Saturday morning is crisp and clear, and we have traveled west to arrive in the South Shetland Islands at Half Moon Island, which is a small island between Greenwich Island and Livingston Island. Here, there is summer-only Argentinian Research Center with 5 buildings.  Currently, their shutters are down, and they are already closed-up and gone for the winter. This island has many chinstrap penguins, terns and gull nests.  Some areas are closed to us because of their environmental sensitivity and to be sure we don’t disturb the wildlife. Onshore, there is an old shipwreck from the 1900’s which is both historic, and in unsafe condition, and so we stay clear of it.  The water is calm and glassy, and the sun is shining brightly which makes for good kayaking and comfortable adventures onshore. The South Shetland Islands are a string of islands running parallel to the Northwest coast of the Antarctica peninsula with snow & ice covering ~98% of the islands.  There are bases of 12 different nations on these islands – eight of which are permanently manned and 4 of which are manned in the summer only.

Approaching Half Moon Island


Argentinian Base at Half Moon Island Closed for the Winter


Gentoo Penguins at Half Moon Island


Adult Fur Seal at Half Moon Island


A Pair of Chinstrap Penguins


Young Chinstrap Penguins in the Snow


Chinstrap Penguin Colony at Half Moon Island


Chnistrap Penguin Posing for a Picture


Huge Chinstrap Penguin Colony


Curious Chinstrap Penguins at our Landing Site

After our shore excursion and lunch, we sail south to Deception Island which is currently a dormant volcano with part of its ancient caldera wall collapsed, forming an enclosed bay that is now flooded by seawater.  One can only enter the caldera through a narrow gap named “Neptune’s Bellows”. We sailed through the Bellows and into a small internal cove to the right called “Whalers Bay”, which was already occupied by a ~50’ sailing Ketch and a large Chilean navy ship.  All the Chileans came out on deck to welcome us with waving and cheers. Although Deception Island is dormant now, it did last erupt in 1970 and destroyed the Chilean base that was on the island.  The black volcanic sand is still warm and steaming reminding us that the magma is not far beneath the surface. Whaling took place here in Whalers Bay from 1912-1930’s and the remnants of the old whaling station are still here, but not safe to approach too close.


Abandoned Whaling Station at Whaler’s Bay Deception Island


Whaler’s Bay with View of The Window and Neptune’s Bellows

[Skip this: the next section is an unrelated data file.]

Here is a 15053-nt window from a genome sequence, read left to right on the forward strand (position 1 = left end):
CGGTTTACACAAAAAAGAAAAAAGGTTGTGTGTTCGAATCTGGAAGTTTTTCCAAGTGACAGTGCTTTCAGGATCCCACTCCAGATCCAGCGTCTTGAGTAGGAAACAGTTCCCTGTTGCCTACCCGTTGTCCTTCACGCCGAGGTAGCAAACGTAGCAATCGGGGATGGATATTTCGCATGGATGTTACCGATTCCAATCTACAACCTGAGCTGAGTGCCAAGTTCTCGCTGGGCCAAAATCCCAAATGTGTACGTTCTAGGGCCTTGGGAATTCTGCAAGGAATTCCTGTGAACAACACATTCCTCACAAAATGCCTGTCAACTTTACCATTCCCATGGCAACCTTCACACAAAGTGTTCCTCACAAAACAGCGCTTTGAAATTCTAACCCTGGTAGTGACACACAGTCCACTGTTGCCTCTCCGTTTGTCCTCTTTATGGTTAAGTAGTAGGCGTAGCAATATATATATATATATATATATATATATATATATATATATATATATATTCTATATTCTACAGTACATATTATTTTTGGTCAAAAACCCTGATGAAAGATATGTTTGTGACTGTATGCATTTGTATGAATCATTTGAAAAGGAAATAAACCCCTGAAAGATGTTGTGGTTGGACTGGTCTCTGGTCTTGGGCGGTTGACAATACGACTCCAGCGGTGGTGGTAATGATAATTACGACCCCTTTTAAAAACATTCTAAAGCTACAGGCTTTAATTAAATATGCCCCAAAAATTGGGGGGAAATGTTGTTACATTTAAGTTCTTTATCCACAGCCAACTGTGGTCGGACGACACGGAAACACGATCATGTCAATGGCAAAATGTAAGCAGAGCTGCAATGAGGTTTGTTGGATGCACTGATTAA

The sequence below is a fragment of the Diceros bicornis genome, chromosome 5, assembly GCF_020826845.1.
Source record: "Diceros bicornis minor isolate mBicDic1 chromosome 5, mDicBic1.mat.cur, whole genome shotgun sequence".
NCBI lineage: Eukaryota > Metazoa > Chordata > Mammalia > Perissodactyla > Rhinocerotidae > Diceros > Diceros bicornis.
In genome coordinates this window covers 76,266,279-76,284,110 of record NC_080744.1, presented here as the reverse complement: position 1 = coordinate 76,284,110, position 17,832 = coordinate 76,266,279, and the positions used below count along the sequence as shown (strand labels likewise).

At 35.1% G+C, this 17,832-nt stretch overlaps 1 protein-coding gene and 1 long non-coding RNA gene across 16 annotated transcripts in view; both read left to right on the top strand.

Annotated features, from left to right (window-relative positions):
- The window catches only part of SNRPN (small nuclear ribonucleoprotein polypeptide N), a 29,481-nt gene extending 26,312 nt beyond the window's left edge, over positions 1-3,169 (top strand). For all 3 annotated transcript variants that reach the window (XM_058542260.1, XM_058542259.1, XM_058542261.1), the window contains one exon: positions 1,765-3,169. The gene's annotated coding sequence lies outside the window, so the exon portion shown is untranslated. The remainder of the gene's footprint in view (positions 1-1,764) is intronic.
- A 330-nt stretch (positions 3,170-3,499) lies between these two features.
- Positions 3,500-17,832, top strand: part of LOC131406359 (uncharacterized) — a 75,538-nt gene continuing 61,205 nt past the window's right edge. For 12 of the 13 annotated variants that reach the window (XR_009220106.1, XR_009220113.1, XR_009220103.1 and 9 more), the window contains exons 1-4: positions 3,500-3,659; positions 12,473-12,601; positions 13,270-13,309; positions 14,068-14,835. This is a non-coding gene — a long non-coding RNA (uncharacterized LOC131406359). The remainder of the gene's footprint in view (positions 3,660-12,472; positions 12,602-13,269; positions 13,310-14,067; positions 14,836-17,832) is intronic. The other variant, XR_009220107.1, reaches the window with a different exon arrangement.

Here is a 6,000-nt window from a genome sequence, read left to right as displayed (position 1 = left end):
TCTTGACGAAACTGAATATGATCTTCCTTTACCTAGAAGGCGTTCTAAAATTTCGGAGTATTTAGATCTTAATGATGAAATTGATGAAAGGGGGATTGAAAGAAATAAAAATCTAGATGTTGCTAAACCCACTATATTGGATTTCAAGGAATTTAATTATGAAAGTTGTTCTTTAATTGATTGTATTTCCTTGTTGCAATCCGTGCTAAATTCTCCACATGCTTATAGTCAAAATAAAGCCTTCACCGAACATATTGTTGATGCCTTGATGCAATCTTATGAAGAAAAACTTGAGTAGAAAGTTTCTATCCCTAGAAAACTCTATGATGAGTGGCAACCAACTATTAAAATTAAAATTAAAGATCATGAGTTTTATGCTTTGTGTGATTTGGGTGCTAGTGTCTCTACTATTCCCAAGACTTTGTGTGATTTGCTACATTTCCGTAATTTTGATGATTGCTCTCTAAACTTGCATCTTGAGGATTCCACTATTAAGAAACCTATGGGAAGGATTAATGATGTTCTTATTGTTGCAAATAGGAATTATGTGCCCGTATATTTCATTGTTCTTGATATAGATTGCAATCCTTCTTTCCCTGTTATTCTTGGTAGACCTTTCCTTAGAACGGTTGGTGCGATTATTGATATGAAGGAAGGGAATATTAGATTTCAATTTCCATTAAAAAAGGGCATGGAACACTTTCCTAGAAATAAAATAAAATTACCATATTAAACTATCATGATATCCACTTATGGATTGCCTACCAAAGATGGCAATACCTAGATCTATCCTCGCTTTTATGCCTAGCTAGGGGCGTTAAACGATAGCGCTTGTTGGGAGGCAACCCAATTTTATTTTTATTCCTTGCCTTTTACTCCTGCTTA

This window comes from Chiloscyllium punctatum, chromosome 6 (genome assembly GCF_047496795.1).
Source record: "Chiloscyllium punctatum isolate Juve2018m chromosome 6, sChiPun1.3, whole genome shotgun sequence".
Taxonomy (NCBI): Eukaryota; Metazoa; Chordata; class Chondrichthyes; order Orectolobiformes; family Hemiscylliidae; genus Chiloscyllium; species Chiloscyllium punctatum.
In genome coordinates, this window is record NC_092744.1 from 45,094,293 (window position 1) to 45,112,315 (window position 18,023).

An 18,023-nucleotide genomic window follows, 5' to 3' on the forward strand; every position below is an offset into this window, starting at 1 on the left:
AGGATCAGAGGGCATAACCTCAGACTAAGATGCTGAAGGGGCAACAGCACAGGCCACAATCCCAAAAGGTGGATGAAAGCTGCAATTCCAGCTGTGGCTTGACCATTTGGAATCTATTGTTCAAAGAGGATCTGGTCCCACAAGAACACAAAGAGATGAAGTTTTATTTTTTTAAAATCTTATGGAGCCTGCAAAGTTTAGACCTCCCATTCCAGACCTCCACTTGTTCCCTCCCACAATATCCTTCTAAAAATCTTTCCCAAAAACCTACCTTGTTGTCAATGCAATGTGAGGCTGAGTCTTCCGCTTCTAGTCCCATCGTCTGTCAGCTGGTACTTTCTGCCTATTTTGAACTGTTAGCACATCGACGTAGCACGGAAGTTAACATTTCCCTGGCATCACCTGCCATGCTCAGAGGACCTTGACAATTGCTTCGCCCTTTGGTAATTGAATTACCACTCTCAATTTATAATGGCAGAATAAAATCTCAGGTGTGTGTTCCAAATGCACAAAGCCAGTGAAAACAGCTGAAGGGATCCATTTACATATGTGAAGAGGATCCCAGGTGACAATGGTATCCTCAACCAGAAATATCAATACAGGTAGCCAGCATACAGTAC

The Hike down from Deception Island Viewpoint

Today, there are two bases still located in Deception Island – Argentinean and Spanish – both located within the caldera around the larger bay, which is named “Port Foster”. There is a small abandoned airport with runways and hangers near the far end of the whaling station which used to be part of an old British Base that is also now abandoned. Since there was an eruption in 1970, there are buildings broken and buried in the lava sands and huge 90-year-old whale bones lying about. We walked from the landing site past the old fuel tanks and tanks used to recover the whale and seal oil, past a huge British “manor” to the abandoned Aircraft Hangar.  After looking over the dilapidated Hanger, we begin to climb Ronald Hill to the “lookout”.  We climbed 350 feet steeply-up, to the top of the hill and the location of a magnificent viewing point.  Here we look over the caldera and take pictures before beginning our climb back down.  Once down, we retrace our steps back towards the landing point and then head the other way walking to viewpoint “cut” in the volcanic crater wall called “the Window”, which gives one a view of the entrance outside of Neptune’s Bellows of the Bransfield Strait approach and all the way across to the Antarctica Peninsula. While we were busy hiking, another Expedition Ship made its way in, sailed round Port Foster, and then left. We then again returned to the landing site, it was time for Rocky to do the “Polar Plunge”.  There was an old piece of iron whale equipment that made a nice “changing room”.  As the temperature was 28 degrees, he ran across the rocky black sand and into the water which is at 32 degrees.  Thankfully, the ship had towels ready and recorded everyone brave enough to take the plunge, (they also had the doctor standing by for safety).  After a quick swim, it was a rush to shore to dry and dress, and to catch a quick trip on the zodiac back to the ship.